Goodbye Hello, A Memo to the L.A. Theater Community
“I say high, you say low
“You say why, and I say I don't know
“You say goodbye and I say hello . . .”
In the program of the off-Broadway production of my play Beachwood Drive last year, I wrote in my bio, somewhat facetiously, that among my proudest accomplishments was surviving six rounds of layoffs at the L.A. Weekly. The joke is now on me. That survival streak ended yesterday, when the newspaper's corporate uberseers in Phoenix eliminated the position of Theater Editor at the paper. Over six years, the “transitions” at this and other papers in the chain have become the alt-weekly's answer to the French Revolution.
In 2002, the New Times alt-weekly chain “merged” with its rival Village Voice chain, of which the L.A. Weekly is a part, renaming the hybrid, “Village Voice Media.” The merger was leveraged on insurmountable debt on the cusp of a global economic meltdown. The L.A. Weekly's excellent Editor-in-Chief Laurie Ochoa and Publisher Beth Sestanovich have always said they believed in promoting good writers, and good writing. And they always put their money where their mouth is. But now the money has run out.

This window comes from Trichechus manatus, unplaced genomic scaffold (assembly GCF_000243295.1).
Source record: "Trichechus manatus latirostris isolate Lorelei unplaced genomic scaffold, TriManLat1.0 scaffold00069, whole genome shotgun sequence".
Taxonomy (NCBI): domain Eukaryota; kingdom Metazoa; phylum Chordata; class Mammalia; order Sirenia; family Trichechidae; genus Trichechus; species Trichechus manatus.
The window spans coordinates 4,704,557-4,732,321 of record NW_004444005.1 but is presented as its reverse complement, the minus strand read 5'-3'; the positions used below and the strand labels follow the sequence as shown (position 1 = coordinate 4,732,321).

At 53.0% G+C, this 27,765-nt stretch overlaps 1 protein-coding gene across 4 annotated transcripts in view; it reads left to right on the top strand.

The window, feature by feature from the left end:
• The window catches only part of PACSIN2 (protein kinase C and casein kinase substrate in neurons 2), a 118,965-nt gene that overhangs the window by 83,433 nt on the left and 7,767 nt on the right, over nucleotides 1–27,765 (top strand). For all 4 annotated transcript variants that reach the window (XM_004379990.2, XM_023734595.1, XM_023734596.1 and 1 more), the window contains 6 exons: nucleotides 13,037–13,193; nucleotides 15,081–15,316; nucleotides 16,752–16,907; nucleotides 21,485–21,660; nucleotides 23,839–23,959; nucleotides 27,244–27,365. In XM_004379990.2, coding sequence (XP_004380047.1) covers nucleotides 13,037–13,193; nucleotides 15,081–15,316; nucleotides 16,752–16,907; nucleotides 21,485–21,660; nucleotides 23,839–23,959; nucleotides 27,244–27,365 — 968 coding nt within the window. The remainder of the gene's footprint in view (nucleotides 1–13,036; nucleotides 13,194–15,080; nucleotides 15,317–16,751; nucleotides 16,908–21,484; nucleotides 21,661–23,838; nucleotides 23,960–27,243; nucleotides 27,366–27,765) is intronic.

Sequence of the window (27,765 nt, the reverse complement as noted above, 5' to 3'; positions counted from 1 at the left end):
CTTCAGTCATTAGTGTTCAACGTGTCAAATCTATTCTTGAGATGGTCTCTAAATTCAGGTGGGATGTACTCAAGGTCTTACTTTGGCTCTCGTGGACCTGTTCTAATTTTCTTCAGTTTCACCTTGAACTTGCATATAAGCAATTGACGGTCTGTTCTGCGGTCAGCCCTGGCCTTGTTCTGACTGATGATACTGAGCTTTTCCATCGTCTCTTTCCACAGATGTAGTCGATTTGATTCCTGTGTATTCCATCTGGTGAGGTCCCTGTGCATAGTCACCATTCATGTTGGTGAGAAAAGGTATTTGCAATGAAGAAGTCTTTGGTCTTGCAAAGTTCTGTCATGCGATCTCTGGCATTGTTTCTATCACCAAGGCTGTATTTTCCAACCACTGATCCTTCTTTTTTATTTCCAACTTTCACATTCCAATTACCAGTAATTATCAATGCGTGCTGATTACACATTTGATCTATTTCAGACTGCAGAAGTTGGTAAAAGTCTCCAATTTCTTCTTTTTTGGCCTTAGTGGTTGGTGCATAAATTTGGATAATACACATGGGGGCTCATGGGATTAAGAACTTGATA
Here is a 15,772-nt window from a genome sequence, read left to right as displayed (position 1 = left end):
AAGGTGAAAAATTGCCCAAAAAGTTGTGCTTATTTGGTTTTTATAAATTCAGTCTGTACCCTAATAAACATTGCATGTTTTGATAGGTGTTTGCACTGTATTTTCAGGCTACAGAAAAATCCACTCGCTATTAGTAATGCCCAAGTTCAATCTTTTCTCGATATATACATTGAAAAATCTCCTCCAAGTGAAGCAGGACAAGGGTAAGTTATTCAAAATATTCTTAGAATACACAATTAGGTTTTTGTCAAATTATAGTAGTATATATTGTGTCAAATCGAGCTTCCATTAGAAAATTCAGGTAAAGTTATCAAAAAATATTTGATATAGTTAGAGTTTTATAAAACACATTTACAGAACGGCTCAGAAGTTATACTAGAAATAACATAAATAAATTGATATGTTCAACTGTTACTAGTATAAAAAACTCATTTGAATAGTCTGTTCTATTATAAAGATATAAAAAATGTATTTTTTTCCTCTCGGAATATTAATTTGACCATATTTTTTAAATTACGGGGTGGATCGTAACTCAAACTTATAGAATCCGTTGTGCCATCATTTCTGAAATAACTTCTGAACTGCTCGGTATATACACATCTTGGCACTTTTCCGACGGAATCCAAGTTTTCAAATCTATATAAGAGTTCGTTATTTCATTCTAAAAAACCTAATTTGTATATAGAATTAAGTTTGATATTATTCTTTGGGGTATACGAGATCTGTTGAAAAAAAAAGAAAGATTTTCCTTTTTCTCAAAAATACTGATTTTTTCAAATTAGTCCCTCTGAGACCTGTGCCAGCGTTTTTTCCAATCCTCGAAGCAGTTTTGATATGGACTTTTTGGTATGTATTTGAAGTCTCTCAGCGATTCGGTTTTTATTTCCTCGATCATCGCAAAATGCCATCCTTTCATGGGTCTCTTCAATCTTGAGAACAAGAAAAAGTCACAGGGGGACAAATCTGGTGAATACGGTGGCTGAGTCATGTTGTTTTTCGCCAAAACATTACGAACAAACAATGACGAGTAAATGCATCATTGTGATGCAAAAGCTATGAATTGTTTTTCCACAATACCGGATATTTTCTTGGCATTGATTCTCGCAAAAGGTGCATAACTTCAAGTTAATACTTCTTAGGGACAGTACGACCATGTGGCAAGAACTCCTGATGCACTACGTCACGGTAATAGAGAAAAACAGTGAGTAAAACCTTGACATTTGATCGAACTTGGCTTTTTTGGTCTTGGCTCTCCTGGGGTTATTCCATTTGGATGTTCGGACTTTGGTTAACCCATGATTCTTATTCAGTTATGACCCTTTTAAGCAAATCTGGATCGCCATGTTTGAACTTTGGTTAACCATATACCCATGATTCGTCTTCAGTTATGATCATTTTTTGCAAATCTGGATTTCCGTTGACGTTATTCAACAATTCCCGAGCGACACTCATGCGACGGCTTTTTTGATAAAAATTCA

After almost 30 years, the Theater Editor position in a city with 2,000 professional plays opening every year was determined by Phoenix to be a fiscal extravagance. My understanding is that Ochoa and Sestanovich vehemently protested this decision to eliminate my position and worked to negotiate some alternative with Phoenix, but were overruled. Much earlier, Phoenix eliminated the Theater Editor position at their flagship New York paper, The Village Voice, in a city that's the theater capital of the world. So their latest, local beheading is hardly surprising.
For me, it was a good 20-year run that has, in addition to supporting a deserving and dedicated theater community through organizing and advocating for prodigious coverage of the theater scene, and the annual L.A. Weekly Theater Awards, included, in my case, writing feature articles on diverse topics, from arts and politics in Russia and Poland, to stories on local redevelopment and about riding L.A.'s buses and trains, to barnyard poultry in my own back yard. Can't exactly complain about those eccentric opportunities.
Ochoa and Sestanovich, to whom I owe a debt of gratitude, have both expressed their concern that the paper continue to support L.A.'s theater community, and they've asked me to continue to play a role in that support. I'll be helping organize the paper's Theater Awards, and will continue writing about local theater, in the paper and on this blog. I'll also be consulting with Arts Editor Tom Christie on coverage of the theater scene. As of today, my new title is “Critic-at-Large.” Goodbye. Hello.
Check back here Monday after noon for next week's New Theater reviews
The Comprehensive Theater Listings feature of this blog returns on Monday.